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Seahorse

Page history last edited by Jordyn Kimmel 9 years, 3 months ago

The Seahorse

By: Jordyn Kimmel

 

Description:

 

     Seahorse is a name given to 54 species of marine fish in the genus Hippocampus. "Hippocampus" comes from the Ancient Greek, hippos meaning horse and kampos meaning monster. Seahorses do not have scales but rather thin skin stretched over a sequence of bony plates. These plates are arranged in rings throughout the body. Unusual among fish, seahorses have a well defined neck and swim upright instead of horizontal. Seahorses use their dorsal fins to propel forward and can use their prehensile tails to grab onto sea grasses and corals. Their eyes can move independently of each other, helpful when keeping an eye out for predators. Each seahorse has a coronet or “crown” on top of its head. The coronet is a bony projection whose height and thickness are important characters for species identification. It has been said that no two coronets are alike much like human fingerprints. 

 

 

 

 

Habitat:

 

     Seahorses are normally located in shallow, tropical, warm waters. Due to the fact that they cannot swim well, seahorses live in areas that are slow and still. If they were to live in agressive oceans, seahorses would die of complete exhaustion. These marine creatures can be found living among coral, sea grass and hiding in mangrove forests. Larger species have been located in the Mediterranean Sea. 

 

 

 

 

Prey Adaptations:

 Sting rays, manta rays, crabs, tuna, penguins and even humans eat seahorses. Seahorses can hide from predators by blending into their environment when threatened. (Usually nearby coral or seaweed.) If they feel vulnerable, seahorses can also change color to blend in with their surroundings. Since seahorses are not strong creatures they do not have any physical defense mechanisms. Seahorses can move each of their eyes independently, useful when looking out for predators.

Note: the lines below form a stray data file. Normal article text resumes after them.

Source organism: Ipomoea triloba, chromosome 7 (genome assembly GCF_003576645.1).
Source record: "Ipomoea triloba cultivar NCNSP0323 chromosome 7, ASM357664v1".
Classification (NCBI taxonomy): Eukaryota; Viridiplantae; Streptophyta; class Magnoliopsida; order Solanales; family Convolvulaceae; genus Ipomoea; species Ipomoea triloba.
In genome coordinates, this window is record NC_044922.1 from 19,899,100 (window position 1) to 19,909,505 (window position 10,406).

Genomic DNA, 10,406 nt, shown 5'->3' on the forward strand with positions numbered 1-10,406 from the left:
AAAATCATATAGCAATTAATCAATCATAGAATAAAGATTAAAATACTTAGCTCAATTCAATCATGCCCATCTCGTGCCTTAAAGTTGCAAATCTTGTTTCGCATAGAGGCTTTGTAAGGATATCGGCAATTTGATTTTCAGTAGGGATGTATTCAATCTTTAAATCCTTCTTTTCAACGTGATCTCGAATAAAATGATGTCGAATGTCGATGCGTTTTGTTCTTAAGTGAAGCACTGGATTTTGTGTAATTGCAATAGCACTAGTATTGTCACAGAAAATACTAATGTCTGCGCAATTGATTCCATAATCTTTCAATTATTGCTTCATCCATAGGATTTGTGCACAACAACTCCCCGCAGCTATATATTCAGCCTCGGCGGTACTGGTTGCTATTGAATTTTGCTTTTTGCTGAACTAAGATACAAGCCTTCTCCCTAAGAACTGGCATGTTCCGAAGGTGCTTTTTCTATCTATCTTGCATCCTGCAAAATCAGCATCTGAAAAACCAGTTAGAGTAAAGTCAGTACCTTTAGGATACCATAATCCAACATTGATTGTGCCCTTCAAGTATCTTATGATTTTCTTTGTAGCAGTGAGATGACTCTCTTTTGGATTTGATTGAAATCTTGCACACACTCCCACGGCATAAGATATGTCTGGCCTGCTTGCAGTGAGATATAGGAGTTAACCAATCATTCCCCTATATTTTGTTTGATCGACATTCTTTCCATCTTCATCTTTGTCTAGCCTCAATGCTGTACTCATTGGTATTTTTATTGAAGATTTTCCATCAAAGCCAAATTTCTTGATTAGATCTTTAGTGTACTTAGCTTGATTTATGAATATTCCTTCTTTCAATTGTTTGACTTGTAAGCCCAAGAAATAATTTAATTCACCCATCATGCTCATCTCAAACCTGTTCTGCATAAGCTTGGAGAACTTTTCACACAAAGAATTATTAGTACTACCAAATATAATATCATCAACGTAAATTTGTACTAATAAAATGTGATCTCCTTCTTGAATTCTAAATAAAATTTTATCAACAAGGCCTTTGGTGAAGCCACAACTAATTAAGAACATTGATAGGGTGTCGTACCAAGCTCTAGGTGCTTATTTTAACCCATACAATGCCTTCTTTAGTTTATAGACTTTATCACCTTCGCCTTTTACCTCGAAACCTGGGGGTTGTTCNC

Predator Adaptations:

     Seahorses are omnivorous creatures that feed on small crustaceans floating in the water and aquatic plants. Examples of substances consisting in the seahorse diet are, plankton, shrimp, algae and other tiny species of fish. Because they are not strong swimmers, seahorses cannot catch their prey. They use their elongated tails to grab onto coral to steady themselves while they wait for prey. It requires a lot of patience, but when the time is right the seahorses use their snouts to suck up floating crustaceans. 

 

 

 

Symbiosis:

     Seahorses have a commensalism relationship with coral and seagrass. Commensalism means that one organism benefits from a symbiotic relationship while the other is unaffected. The seahorses benefit from hiding in the seagrass from predators while the seagrass is remains unharmed. The coral provides easy access for the seahorses to grab onto as they rest while the coral stays unharmed. 

 

 

 

Species Comparison: Pipefish

 

Similarities: 

 

      Both creatures are unique in design. They have long, thin snouts and dorsal fins to help them swim. Both seahorses and pipefish need to anchor onto their natural surroundings to rest as they are both very poor swimmers. Seahorses and pipefish are not very active creatures. Because they do not have digestive systems, seahorses and pipefish need to eat very often to maintain their energy and nutrients. 

 

Differences: 

 

     Seahorses and pipefish are not very different. For the most part they are exactly alike. The main differences are as follows. The seahorse has a pectoral fin but the pipefish does not. The pipefish can survive in freshwater but a seahorse would die in minutes. A seahorse's size can rage from 0.6 inches to 14 inches and a pipefish's size can range from 4 inches to 8 inches. 

 

 

 

Resources: 

 

1) No author. Seahorse. No date. Found on May 20, 2013, http://animals.nationalgeographic.com/animals/fish/sea-horse/  

2) Seahorse.Photography. Encyclopedia Britannica Image Quest. Web. 20 May 2013.http://quest.eb.com/images/149_2083486

3) No author. Seahorse facts and information. Written in 2009. Found on May 23, 2013. Seahorse habitat.

http://www.seahorseworlds.com/seahorse-habitat.html

 4) SPOTTED SEAHORSE.[Photography]. Retrieved from Encyclopedia Britannica Image Quest. http://quest.eb.com/images/138_1168484

5) Long snout Sea Horse.Photograph. Encyclopedia Britannica Image Quest. Web. 23 May 2013.http://quest.eb.com/images/130_567410

6) Chris Rowling, eHow contributor, What eats a seahorse? May 28,  2013. http://www.ehow.com/info_8378790_eats-seahorses.html

7) Lined Seahorse.Photography. Encyclopædia Britannica Image Quest. Web. 28 May 2013.http://quest.eb.com/images/139_1934883

8) THORNY SEAHORSE.Photography. Encyclopædia Britannica Image Quest. Web. 28 May 2013.http://quest.eb.com/images/138_1046582

9) Seahorse And Pipefish.Photography. Encyclopædia Britannica Image Quest. Web. 2 Jun 2013.http://quest.eb.com/images/139_1926059

 

 

 

 

 

 

 

 

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